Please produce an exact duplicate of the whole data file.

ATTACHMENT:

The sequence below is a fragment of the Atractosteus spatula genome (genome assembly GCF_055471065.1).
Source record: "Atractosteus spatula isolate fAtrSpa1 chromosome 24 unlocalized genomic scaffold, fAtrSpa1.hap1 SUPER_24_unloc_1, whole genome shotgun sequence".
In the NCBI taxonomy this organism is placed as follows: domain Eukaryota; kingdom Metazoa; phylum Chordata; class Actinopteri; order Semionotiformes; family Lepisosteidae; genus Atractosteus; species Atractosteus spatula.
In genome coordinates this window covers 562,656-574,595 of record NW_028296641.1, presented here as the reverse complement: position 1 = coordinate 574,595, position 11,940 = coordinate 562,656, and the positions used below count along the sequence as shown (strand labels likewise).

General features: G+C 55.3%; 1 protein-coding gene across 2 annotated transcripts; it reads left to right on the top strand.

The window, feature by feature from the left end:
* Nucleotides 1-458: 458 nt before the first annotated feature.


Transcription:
The sequence below is a fragment of the Atractosteus spatula genome (genome assembly GCF_055471065.1).
Source record: "Atractosteus spatula isolate fAtrSpa1 chromosome 24 unlocalized genomic scaffold, fAtrSpa1.hap1 SUPER_24_unloc_1, whole genome shotgun sequence".
In the NCBI taxonomy this organism is placed as follows: domain Eukaryota; kingdom Metazoa; phylum Chordata; class Actinopteri; order Semionotiformes; family Lepisosteidae; genus Atractosteus; species Atractosteus spatula.
In genome coordinates this window covers 562,656-574,595 of record NW_028296641.1, presented here as the reverse complement: position 1 = coordinate 574,595, position 11,940 = coordinate 562,656, and the positions used below count along the sequence as shown (strand labels likewise).

General features: G+C 55.3%; 1 protein-coding gene across 2 annotated transcripts; it reads left to right on the top strand.

The window, feature by feature from the left end:
* Nucleotides 1-458: 458 nt before the first annotated feature.